In addition to playing the harp, Stiglich also plays the euphonium and piano. She has been in band since sixth grade and has played the piano for almost 12 years. 

“I think I’m putting harp aside for the next two years to do something with euphonium,” Stiglich said. “I would like to try to make State with euphonium, but that’s a lot harder than harp, so we’ll see what happens.”

Last year, Stiglich placed second at the Janice Kay Hodges piano competition in San Antonio and received a scholarship to attend Interlochen, a prestigious music summer camp. 

“Getting second was satisfying because it validated the work I put into it,” Stiglich said. “The scholarship to Interlochen stressed me out a bit, because I knew I would probably be heavily pressured to do it, and I didn’t know if I would be behind all the other people at the camp, but I had a bit of happiness for it too. Unfortunately, the camp did not go so well for me, [and] I was pushed to overwork myself a little bit, but I did get a good amount of help for piano.”

Outside of school, Stiglich participated in the International Tuba and Euphonium Association (ITEA) competition last summer and placed first in her category, 15 and under. 

“While it was nice to see that I got that placement, it felt not as exciting since it was something where you simply submitted a recording and waited at home for the results,” Stiglich said. “But, it was still nice to be able to achieve that placement since I hadn’t done ITEA before”

Although Stiglich is interested in pursuing architecture and music therapy in college, she said she is still unsure about her future. 

“I would like to do a little bit of music in college,” Stiglich said. “I don’t really know what my future will look like, but it will probably entail music in some way. While I would like to try architecture, I’ve heard many different things from people about how that major takes a lot of effort and time, and that might not be the best route for me. My interest [in music therapy] initially stemmed from hearing that the most financially stable jobs that are music-based are music education and music therapy. After looking a bit more into it, being able to use your musical skills and knowledge to be able to make a person closer to being happier seems like something worth putting an effort into to see if I could do it.”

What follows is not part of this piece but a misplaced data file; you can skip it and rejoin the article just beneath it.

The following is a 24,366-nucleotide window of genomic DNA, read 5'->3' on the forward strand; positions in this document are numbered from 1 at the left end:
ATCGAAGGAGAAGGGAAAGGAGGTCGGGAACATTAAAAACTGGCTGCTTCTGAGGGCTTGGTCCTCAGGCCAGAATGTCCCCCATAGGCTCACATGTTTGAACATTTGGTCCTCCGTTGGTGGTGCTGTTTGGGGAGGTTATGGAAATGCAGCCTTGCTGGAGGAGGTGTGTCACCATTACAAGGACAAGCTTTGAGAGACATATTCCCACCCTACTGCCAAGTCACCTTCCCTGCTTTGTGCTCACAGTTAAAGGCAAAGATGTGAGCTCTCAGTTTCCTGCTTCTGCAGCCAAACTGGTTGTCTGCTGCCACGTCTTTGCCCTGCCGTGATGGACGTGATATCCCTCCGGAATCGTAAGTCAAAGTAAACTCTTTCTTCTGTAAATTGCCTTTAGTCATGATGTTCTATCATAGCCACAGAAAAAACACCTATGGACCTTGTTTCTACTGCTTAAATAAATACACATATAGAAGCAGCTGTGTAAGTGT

Music has always been a part of Stiglich’s life, as her entire family plays an instrument. She also plays at nursing homes with her family ensemble. 

“Our house is never quiet and I love it,” Denise Stiglich said. “It’s all about music at this point. I think she just has a lot of natural talent, and it’s nice to see that she’s very humble about it. It’s nice to see the humbleness that she has when she’s so talented.”

According to Stiglich, playing three instruments can get overwhelming, but it is enjoyable.

“It’s fun to be able to play the different pieces that each instrument can play,” Stiglich said. “One thing it has taught me about life is that you have to be able to rely on what others think of you in order to shape your opinion of who you are. Music has affected me by giving me a different perspective to various situations.”